Stage 4: Action

You start to move forward on your plan. It feels good. You begin to experience results.

Stage 5: Relapse.

Ah! this is what I was getting at. Relapse – slipping back to a greater or lesser degree is simply part of the process that ultimately leads to lasting change … if you stick with it. So you are back in debt. So you withdrew from your RRSPs to finance something you now regret. So you sold your condo, and discover had you kept it, it would be double in value now, and you feel like an idiot.

Coming to terms with this relapse, this set-back, is part of what will ultimately get you to Lasting Change. How to manage the impact of the relapse and get back on the plan is the topic of a future post. For now, take courage knowing it’s simply a part of the journey.

Lasting Change.

This is what we’re gunning for. With a few back-and-forths eventually we get to a new place, with new habits and new outcomes. Overspending is a thing of the past. The debt is gone, or minimal, for good. We are taking responsibility for our retirement savings and building a nest egg. I’ve seen this happen time and again with my clients, and certainly have experienced it in my own life.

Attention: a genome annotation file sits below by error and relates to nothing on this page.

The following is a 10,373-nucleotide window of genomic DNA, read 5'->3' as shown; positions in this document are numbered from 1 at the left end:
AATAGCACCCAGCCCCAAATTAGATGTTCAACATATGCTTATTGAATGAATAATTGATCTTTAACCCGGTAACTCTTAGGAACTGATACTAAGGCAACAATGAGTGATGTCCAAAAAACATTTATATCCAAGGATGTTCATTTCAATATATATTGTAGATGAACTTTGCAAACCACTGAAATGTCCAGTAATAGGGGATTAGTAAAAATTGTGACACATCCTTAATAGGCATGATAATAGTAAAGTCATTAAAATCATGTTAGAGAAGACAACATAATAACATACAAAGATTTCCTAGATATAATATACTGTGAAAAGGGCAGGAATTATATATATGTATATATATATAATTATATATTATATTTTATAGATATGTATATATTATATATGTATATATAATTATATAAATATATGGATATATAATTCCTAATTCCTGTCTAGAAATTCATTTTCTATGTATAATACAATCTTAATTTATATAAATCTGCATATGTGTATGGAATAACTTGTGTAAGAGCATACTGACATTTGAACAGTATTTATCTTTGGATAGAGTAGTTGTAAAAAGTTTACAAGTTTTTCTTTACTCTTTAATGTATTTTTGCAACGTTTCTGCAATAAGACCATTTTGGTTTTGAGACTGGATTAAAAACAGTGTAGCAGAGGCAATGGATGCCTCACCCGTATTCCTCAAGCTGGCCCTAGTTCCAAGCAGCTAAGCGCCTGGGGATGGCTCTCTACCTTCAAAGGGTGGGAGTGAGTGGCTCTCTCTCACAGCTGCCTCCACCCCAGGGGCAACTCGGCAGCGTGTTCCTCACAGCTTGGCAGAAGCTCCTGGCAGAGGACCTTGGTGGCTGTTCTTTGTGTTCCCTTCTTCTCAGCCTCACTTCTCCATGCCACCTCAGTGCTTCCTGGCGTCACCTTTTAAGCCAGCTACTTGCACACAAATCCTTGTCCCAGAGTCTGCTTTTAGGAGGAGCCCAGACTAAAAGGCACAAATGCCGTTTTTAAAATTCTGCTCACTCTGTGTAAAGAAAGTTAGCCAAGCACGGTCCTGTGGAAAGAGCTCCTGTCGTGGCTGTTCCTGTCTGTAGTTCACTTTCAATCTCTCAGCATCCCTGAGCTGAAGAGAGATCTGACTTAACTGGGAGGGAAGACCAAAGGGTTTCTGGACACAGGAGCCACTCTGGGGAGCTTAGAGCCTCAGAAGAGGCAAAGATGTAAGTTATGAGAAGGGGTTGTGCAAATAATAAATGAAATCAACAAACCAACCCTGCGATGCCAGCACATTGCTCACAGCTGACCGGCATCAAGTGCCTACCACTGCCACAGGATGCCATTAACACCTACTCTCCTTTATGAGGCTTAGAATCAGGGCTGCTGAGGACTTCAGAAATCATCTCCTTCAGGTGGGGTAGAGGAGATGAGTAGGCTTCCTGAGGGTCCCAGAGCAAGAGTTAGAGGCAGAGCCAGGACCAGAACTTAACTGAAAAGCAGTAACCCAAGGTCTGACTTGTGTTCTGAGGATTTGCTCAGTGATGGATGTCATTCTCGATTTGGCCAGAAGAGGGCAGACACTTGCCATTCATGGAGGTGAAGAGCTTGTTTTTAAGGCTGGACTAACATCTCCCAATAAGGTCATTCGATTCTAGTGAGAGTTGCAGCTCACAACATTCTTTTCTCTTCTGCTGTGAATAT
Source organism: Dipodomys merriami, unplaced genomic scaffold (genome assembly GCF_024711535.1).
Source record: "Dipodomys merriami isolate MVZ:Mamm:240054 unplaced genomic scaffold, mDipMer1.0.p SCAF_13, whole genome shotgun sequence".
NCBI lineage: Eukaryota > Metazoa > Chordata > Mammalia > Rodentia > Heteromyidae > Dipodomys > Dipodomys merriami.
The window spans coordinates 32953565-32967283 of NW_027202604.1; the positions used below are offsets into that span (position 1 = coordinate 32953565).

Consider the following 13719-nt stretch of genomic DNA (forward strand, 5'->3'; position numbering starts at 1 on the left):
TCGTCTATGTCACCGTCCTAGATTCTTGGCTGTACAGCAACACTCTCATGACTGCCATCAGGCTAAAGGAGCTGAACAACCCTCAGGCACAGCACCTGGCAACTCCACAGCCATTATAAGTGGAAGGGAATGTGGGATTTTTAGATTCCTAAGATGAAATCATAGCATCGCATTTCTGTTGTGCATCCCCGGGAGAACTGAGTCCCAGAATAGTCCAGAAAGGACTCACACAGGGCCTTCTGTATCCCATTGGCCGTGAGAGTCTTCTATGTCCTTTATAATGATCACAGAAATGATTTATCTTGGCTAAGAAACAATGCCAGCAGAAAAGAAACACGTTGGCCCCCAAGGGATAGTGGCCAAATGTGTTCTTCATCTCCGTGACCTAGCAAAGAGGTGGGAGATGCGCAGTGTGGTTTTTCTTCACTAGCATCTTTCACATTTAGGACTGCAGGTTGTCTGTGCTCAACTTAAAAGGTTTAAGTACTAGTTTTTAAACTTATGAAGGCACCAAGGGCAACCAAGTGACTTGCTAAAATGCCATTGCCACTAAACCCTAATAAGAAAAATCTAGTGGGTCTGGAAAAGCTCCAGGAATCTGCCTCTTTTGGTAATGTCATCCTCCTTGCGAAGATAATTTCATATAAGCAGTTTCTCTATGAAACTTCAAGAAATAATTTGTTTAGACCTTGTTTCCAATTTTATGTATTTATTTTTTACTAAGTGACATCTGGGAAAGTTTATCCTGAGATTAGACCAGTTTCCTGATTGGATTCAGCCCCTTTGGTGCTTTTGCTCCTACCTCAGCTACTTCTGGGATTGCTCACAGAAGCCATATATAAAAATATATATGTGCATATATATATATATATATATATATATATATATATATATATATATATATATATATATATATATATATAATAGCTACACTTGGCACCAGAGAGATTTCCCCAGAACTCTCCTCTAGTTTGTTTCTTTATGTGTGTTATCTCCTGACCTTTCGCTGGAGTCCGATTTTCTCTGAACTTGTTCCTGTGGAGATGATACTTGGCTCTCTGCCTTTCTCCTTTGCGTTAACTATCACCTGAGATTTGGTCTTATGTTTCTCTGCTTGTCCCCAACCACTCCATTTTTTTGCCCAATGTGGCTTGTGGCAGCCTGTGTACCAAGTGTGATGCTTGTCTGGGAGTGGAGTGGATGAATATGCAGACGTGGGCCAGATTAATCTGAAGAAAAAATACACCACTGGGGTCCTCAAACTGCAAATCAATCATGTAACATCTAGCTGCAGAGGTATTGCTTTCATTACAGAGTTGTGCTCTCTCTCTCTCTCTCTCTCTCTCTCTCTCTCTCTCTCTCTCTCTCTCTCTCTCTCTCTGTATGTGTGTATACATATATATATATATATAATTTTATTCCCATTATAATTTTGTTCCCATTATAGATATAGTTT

So, how does this connect to menu planning and eating home this month?

Here’s how. Not once, but twice, I experienced the exact same ‘relapse’. It’s not the end of the world, but it puts me out of the running for the $25, that’s for sure! Two weekends in a row, I was rushed for time, hungry-and-not-thinking-clearly, and didn’t have proper provisions (that I could think of) in my home. Two weekends in a row, without even thinking twice, I darted into the neighbourhood deli and grabbed a sandwhich – $8 each time. The first time, I didn’t realize what I’d done until I was out the door. The second time, the penny dropped (ha ha, sorry!) as I was keying in my PIN. Too late to back out.

Here’s what I did that was helpful:

1. I chose right away not to make a big deal of it – not to catastrophize.

2. I chose right away to get myself organized for an eat-in supper.